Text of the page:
More news has surfaced regarding the data breach at Uber. And the news again focuses attention on the negatives regarding the actions taken by Uber after the breach – the delayed response and the attempts to cover up the problem.

Reuters broke the news that Uber paid the 20-year-old Florida man responsible for the breach via a bug bounty program.

Details regarding the payment include:

  • Uber made the payment last year via their bug bounty service, which is hosted by HackerOne. Bounty programs are intended to reward security researchers who report flaws in a company’s software.
  • The identify of the hacker and another person who is said to have helped are unknown, and Uber has not commented.
  • The bug bounty payment amount of $100,000 is very large. Payments are typically in the $5,000 to $10,000 range. HackerOne plays no role in decisions regarding payments or payment size.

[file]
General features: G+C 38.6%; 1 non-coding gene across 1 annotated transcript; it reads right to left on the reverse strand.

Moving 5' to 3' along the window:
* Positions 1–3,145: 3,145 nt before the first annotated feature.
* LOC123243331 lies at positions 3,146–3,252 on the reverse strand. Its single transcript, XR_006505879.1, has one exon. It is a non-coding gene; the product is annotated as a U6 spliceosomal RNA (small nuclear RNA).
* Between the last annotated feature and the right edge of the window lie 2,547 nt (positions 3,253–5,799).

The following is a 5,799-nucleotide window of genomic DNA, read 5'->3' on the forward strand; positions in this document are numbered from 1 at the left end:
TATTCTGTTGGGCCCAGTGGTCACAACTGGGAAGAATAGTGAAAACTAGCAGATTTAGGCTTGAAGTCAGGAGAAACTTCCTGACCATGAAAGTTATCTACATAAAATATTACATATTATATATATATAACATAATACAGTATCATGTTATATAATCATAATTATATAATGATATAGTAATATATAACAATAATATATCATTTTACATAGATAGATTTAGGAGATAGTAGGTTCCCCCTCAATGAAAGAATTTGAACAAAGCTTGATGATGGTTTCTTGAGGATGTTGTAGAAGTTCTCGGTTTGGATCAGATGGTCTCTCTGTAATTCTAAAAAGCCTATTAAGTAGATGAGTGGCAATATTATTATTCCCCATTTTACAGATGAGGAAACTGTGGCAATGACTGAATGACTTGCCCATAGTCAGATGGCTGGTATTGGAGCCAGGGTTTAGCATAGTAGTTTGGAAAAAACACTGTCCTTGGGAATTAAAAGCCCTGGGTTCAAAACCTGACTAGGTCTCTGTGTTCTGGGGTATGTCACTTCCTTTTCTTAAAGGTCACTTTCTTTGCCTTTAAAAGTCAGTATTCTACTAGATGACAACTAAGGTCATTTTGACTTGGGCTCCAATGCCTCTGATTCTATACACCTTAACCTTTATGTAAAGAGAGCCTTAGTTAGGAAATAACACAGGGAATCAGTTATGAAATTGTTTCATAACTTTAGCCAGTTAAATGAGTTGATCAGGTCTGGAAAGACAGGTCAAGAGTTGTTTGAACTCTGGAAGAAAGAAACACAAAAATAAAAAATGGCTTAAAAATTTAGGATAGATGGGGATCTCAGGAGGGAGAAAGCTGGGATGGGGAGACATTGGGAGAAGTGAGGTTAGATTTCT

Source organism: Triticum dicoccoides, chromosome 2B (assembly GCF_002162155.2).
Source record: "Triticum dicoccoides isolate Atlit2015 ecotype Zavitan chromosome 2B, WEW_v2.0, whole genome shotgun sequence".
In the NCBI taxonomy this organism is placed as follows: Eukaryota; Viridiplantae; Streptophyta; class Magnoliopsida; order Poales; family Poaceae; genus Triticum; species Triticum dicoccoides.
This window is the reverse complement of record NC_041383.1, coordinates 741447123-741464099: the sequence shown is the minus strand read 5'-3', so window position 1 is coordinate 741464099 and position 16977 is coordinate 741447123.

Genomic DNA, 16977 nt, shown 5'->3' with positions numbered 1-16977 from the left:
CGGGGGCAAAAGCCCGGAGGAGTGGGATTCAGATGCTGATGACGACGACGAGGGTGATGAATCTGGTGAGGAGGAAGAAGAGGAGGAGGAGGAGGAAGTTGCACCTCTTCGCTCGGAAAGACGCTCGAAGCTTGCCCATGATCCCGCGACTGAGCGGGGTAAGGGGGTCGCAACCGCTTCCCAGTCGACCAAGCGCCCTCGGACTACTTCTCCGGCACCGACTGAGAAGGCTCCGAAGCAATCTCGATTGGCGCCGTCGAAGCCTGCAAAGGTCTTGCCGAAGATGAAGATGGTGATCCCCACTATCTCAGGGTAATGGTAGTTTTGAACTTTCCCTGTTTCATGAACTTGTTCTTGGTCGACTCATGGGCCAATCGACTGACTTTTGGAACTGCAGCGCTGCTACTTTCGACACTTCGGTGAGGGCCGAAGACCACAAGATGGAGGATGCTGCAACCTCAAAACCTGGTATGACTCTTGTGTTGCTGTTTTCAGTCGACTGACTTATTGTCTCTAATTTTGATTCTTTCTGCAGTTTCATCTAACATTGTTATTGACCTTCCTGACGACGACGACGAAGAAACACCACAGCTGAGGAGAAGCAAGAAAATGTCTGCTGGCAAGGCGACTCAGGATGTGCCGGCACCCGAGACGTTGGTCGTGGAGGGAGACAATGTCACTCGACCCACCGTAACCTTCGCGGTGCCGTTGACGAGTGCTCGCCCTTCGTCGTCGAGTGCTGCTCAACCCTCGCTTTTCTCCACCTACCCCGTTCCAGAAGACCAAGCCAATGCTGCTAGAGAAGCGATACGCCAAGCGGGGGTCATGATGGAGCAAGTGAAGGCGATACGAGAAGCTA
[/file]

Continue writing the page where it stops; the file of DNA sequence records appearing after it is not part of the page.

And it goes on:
• Reuters’ sources said Uber made the payment to confirm the hacker’s identity, had him sign a nondisclosure agreement to deter further wrongdoing, and performed a forensic analysis of the hacker’s machine to ensure data was purged.

As we noted in our earlier blog post, a delay in announcing a breach can harm public and customer perception. This latest news highlights another problematic element of the Uber response: attempting to cover up the breach.

How To Get Breach Response Right

Forrester analysts writing in a recent Forbes article do a nice job of explaining why a good response to a breach is so critical:

Build your breach response on how you can do right by the individuals whose data you’ve mishandled or lost, and you start the process of getting back on your feet. Build your breach response on self-preservation and denial, and you’ll dig yourself into a deeper hole as the public questions your competence and intentions. Customers won’t remember what you said; they will remember how you made them feel. Why does this matter? Emotion is the most important factor in your customer relationship.

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